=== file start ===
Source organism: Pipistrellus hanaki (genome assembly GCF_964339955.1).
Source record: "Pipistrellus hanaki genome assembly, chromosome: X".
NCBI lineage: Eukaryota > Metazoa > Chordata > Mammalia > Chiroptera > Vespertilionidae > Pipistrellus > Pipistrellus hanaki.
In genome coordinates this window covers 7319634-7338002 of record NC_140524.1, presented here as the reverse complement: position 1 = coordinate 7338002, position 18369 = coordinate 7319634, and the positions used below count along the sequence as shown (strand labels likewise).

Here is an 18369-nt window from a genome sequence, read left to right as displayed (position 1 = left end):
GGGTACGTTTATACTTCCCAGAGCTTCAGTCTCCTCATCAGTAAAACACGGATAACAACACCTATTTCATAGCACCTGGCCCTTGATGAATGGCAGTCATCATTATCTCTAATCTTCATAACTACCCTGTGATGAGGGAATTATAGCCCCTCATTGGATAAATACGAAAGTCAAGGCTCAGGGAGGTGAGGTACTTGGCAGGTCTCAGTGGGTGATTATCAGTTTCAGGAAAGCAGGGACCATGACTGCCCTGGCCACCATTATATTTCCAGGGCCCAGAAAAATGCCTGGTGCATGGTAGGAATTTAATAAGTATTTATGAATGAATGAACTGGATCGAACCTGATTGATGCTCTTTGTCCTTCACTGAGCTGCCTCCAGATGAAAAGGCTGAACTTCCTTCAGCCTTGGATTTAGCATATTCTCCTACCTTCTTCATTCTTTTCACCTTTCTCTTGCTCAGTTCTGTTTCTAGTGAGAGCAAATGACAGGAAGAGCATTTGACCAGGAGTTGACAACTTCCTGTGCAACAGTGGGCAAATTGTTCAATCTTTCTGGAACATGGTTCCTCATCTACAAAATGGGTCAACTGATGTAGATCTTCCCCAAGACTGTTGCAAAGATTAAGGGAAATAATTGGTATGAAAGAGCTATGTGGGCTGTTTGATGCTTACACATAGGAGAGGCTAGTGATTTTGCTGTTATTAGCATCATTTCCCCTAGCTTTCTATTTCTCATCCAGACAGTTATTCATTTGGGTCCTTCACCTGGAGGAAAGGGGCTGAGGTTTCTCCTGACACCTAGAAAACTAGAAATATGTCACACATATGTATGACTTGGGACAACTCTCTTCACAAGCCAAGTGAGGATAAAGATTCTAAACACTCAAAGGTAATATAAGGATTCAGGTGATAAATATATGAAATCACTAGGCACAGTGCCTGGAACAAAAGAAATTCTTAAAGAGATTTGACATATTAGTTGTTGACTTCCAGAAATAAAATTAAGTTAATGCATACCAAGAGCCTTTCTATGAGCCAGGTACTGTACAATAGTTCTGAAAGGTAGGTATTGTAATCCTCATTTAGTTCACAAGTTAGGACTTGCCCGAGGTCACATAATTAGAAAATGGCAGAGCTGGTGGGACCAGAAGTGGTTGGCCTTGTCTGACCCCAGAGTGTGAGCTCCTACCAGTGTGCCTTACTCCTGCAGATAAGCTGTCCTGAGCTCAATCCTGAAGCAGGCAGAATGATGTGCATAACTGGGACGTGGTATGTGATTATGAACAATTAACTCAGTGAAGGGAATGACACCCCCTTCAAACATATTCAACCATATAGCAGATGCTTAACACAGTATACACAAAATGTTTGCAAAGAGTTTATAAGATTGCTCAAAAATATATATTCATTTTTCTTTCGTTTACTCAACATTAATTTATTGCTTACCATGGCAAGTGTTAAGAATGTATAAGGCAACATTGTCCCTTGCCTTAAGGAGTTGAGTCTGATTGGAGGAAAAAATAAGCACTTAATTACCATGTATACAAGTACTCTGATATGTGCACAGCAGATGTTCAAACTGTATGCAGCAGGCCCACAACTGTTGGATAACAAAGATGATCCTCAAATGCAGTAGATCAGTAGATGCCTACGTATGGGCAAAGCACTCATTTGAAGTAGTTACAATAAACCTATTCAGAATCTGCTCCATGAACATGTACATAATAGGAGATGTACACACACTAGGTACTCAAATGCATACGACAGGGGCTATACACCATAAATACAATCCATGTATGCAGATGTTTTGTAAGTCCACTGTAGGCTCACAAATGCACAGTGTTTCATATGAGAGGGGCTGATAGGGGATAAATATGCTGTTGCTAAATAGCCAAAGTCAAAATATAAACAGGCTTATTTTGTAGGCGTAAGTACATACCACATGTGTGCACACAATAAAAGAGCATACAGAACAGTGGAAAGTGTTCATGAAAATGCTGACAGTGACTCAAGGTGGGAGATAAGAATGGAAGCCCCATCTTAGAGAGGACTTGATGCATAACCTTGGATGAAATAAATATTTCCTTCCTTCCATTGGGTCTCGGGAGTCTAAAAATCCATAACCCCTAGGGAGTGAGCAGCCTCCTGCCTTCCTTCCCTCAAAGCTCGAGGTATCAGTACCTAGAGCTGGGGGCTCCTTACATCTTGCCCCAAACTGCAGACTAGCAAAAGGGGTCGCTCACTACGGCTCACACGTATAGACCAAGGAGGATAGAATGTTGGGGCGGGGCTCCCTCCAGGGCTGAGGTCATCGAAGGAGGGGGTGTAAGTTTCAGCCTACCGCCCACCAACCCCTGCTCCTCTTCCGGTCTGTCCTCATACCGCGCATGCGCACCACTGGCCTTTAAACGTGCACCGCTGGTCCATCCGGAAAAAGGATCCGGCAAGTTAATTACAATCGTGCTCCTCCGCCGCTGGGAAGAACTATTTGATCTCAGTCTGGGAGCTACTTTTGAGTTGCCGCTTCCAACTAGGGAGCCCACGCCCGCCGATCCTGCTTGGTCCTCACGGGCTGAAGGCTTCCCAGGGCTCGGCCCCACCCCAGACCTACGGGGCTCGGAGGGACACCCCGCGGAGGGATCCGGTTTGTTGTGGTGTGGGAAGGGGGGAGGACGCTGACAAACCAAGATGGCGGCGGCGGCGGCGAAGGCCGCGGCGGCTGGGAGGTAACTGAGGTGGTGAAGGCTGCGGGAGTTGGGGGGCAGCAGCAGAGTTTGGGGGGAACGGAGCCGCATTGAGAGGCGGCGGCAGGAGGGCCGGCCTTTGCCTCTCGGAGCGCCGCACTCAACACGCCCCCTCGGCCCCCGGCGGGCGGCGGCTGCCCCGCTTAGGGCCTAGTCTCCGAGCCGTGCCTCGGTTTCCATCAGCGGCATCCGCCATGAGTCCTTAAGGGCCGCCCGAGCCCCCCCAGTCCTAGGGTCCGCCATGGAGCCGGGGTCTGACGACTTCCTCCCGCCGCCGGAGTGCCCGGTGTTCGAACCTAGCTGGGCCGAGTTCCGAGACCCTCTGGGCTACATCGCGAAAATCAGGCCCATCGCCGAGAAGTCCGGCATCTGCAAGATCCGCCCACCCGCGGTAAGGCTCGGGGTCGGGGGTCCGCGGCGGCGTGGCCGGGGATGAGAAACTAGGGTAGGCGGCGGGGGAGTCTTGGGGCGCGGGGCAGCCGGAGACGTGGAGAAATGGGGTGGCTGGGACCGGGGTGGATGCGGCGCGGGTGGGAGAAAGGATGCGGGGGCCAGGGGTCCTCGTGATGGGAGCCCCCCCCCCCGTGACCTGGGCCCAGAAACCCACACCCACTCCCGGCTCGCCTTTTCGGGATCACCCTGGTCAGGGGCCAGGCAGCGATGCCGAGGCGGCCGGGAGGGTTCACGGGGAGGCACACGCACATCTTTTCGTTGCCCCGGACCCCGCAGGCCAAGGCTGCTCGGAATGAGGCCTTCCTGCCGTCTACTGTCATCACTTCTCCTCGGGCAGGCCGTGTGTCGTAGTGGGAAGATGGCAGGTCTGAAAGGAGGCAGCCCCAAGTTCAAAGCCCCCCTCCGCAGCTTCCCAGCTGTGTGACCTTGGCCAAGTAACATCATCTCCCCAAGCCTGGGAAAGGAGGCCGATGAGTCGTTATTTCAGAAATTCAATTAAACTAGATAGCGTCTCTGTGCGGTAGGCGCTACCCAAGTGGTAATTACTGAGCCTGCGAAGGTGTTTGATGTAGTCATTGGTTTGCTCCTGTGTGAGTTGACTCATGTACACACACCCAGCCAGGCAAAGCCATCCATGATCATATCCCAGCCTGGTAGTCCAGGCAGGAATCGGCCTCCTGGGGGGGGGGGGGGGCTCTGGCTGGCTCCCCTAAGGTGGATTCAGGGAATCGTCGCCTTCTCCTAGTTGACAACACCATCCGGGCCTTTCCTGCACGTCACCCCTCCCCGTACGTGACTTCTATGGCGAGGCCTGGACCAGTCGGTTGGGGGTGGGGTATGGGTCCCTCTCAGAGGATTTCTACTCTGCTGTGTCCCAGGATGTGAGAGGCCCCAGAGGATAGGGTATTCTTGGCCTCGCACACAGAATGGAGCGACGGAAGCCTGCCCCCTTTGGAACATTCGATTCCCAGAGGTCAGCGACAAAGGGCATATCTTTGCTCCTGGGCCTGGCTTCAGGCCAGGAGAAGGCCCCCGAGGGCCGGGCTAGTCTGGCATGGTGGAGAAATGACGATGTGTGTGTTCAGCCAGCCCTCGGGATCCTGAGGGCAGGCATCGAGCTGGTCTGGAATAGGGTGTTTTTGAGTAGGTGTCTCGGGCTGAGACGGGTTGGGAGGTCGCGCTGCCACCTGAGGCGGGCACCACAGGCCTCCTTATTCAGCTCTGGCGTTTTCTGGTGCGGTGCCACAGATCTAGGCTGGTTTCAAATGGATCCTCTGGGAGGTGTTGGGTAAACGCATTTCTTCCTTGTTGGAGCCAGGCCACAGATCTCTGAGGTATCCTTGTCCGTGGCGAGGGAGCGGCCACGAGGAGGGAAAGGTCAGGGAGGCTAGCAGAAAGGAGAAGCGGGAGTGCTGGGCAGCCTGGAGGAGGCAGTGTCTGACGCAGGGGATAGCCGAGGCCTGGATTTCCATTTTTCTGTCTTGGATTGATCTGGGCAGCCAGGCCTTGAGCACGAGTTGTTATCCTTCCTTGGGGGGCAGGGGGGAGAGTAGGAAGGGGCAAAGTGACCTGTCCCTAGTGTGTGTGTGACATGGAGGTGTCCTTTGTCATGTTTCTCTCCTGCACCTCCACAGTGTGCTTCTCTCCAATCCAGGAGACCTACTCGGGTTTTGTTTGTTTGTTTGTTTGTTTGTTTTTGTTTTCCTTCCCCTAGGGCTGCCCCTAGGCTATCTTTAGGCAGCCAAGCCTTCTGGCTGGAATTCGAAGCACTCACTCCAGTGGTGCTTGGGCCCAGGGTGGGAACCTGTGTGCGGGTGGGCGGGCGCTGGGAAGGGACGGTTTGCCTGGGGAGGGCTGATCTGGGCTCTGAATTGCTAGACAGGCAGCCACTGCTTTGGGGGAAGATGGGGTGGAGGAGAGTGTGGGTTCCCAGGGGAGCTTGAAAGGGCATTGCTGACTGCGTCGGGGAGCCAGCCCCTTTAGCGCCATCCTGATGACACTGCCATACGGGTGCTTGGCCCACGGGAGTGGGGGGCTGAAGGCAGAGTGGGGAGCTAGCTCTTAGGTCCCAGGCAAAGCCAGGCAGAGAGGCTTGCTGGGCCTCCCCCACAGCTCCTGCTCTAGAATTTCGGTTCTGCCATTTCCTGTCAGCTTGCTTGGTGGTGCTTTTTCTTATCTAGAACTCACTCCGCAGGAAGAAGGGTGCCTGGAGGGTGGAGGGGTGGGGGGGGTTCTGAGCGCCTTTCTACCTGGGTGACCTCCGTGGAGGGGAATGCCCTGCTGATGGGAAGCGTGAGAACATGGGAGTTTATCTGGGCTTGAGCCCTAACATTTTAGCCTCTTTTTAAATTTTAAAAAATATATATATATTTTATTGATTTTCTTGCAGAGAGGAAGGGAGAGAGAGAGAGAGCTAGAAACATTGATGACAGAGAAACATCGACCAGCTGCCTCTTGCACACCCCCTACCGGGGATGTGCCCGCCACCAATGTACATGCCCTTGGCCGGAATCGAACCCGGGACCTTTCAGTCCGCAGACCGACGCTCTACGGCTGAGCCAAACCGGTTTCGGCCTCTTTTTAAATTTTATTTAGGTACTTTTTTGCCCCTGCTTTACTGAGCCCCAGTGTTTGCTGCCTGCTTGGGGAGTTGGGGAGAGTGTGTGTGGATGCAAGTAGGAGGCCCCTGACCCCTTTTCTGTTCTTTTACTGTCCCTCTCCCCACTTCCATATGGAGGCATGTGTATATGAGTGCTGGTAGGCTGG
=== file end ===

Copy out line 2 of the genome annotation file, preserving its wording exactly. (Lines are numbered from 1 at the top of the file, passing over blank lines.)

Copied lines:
Source record: "Pipistrellus hanaki genome assembly, chromosome: X".